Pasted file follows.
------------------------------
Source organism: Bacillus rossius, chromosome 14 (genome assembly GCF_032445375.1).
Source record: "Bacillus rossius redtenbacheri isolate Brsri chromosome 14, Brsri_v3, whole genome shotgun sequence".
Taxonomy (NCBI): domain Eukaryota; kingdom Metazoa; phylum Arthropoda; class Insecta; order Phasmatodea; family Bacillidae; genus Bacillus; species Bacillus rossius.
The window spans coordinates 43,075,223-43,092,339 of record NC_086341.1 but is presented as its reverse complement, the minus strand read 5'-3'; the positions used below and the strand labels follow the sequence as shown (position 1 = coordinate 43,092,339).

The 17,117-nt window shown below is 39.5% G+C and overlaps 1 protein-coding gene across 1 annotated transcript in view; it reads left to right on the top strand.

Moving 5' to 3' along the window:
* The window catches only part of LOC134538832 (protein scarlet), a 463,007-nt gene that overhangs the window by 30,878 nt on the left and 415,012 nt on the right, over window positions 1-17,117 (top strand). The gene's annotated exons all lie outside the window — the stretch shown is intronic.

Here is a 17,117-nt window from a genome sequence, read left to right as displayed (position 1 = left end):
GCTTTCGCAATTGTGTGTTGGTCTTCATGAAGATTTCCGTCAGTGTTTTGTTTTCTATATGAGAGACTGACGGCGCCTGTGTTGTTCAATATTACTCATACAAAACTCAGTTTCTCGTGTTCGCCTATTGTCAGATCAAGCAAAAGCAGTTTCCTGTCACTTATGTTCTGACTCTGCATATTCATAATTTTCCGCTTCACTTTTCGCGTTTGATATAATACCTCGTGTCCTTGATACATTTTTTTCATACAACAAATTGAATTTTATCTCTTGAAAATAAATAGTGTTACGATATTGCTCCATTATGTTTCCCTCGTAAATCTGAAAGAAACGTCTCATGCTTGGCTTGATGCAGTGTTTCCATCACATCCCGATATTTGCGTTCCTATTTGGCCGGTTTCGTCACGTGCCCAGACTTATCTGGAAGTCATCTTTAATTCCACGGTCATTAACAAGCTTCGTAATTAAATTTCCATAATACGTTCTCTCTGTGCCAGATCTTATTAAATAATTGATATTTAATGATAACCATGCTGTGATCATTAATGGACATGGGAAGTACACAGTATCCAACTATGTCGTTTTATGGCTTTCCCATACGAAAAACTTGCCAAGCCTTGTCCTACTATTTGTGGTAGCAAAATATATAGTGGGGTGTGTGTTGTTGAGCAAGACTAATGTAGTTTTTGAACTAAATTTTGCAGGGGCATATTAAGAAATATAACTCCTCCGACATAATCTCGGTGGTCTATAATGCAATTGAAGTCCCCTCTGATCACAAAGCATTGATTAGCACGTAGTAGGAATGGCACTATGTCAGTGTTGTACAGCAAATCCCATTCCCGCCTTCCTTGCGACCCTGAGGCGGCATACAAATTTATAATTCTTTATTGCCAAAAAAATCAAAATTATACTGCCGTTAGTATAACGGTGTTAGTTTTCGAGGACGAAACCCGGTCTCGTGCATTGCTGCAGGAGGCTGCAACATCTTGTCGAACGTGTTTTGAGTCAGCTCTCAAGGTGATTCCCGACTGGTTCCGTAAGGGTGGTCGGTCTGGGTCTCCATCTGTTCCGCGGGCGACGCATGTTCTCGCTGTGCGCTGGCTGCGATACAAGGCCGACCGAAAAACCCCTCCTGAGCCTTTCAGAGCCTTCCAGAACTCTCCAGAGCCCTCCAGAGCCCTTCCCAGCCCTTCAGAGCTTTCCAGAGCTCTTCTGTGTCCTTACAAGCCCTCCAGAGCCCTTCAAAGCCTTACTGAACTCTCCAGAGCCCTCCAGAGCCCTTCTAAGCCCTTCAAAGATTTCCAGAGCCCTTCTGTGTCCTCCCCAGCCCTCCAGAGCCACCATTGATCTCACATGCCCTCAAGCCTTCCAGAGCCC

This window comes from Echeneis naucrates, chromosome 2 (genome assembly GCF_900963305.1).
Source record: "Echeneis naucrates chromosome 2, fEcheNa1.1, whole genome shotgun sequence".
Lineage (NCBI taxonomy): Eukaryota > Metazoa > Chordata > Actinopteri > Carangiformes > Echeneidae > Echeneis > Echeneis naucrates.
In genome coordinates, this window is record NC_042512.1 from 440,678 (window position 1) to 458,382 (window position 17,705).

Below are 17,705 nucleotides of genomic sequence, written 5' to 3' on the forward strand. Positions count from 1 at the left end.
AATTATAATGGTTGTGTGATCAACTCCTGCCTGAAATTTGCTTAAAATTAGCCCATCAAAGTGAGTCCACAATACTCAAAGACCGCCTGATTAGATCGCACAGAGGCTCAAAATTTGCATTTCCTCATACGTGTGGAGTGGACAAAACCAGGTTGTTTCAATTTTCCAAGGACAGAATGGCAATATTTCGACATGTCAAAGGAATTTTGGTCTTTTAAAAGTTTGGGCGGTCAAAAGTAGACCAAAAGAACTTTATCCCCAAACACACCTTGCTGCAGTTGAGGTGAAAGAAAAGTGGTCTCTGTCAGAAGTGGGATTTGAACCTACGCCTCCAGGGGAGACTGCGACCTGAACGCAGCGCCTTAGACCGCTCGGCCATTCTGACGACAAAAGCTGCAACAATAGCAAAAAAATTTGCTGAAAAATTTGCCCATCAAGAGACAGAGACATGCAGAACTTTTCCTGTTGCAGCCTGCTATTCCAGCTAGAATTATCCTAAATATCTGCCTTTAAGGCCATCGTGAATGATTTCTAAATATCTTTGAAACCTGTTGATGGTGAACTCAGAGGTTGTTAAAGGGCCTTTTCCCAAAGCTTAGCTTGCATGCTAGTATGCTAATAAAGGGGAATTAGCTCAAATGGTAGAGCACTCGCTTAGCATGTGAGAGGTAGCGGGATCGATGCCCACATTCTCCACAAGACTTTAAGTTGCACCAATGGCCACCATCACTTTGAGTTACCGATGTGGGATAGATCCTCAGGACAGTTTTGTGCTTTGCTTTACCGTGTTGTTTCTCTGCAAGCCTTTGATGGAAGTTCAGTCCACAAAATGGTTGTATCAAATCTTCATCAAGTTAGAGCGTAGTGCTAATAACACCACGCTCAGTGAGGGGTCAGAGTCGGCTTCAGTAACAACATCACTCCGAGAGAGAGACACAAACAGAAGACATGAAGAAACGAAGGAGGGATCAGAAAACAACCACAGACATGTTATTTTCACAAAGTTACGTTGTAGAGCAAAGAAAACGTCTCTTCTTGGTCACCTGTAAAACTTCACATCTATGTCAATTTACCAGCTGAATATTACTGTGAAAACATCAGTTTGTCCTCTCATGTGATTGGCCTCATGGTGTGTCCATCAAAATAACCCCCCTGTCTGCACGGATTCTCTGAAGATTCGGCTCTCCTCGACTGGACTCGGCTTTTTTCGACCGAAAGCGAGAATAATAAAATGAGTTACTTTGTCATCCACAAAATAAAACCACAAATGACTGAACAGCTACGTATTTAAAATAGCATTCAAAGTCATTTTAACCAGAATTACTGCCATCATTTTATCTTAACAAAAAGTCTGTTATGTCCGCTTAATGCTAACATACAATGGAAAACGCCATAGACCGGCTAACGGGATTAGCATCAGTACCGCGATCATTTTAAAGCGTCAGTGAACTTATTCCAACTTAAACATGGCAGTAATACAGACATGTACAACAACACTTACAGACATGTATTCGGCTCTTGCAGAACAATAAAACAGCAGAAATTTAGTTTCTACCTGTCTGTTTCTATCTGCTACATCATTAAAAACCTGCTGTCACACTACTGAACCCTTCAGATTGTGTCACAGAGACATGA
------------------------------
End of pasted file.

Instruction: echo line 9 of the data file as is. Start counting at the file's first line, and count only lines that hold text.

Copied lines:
GCTTTCGCAATTGTGTGTTGGTCTTCATGAAGATTTCCGTCAGTGTTTTGTTTTCTATATGAGAGACTGACGGCGCCTGTGTTGTTCAATATTACTCATACAAAACTCAGTTTCTCGTGTTCGCCTATTGTCAGATCAAGCAAAAGCAGTTTCCTGTCACTTATGTTCTGACTCTGCATATTCATAATTTTCCGCTTCACTTTTCGCGTTTGATATAATACCTCGTGTCCTTGATACATTTTTTTCATACAACAAATTGAATTTTATCTCTTGAAAATAAATAGTGTTACGATATTGCTCCATTATGTTTCCCTCGTAAATCTGAAAGAAACGTCTCATGCTTGGCTTGATGCAGTGTTTCCATCACATCCCGATATTTGCGTTCCTATTTGGCCGGTTTCGTCACGTGCCCAGACTTATCTGGAAGTCATCTTTAATTCCACGGTCATTAACAAGCTTCGTAATTAAATTTCCATAATACGTTCTCTCTGTGCCAGATCTTATTAAATAATTGATATTTAATGATAACCATGCTGTGATCATTAATGGACATGGGAAGTACACAGTATCCAACTATGTCGTTTTATGGCTTTCCCATACGAAAAACTTGCCAAGCCTTGTCCTACTATTTGTGGTAGCAAAATATATAGTGGGGTGTGTGTTGTTGAGCAAGACTAATGTAGTTTTTGAACTAAATTTTGCAGGGGCATATTAAGAAATATAACTCCTCCGACATAATCTCGGTGGTCTATAATGCAATTGAAGTCCCCTCTGATCACAAAGCATTGATTAGCACGTAGTAGGAATGGCACTATGTCAGTGTTGTACAGCAAATCCCATTCCCGCCTTCCTTGCGACCCTGAGGCGGCATACAAATTTATAATTCTTTATTGCCAAAAAAATCAAAATTATACTGCCGTTAGTATAACGGTGTTAGTTTTCGAGGACGAAACCCGGTCTCGTGCATTGCTGCAGGAGGCTGCAACATCTTGTCGAACGTGTTTTGAGTCAGCTCTCAAGGTGATTCCCGACTGGTTCCGTAAGGGTGGTCGGTCTGGGTCTCCATCTGTTCCGCGGGCGACGCATGTTCTCGCTGTGCGCTGGCTGCGATACAAGGCCGACCGAAAAACCCCTCCTGAGCCTTTCAGAGCCTTCCAGAACTCTCCAGAGCCCTCCAGAGCCCTTCCCAGCCCTTCAGAGCTTTCCAGAGCTCTTCTGTGTCCTTACAAGCCCTCCAGAGCCCTTCAAAGCCTTACTGAACTCTCCAGAGCCCTCCAGAGCCCTTCTAAGCCCTTCAAAGATTTCCAGAGCCCTTCTGTGTCCTCCCCAGCCCTCCAGAGCCACCATTGATCTCACATGCCCTCAAGCCTTCCAGAGCCC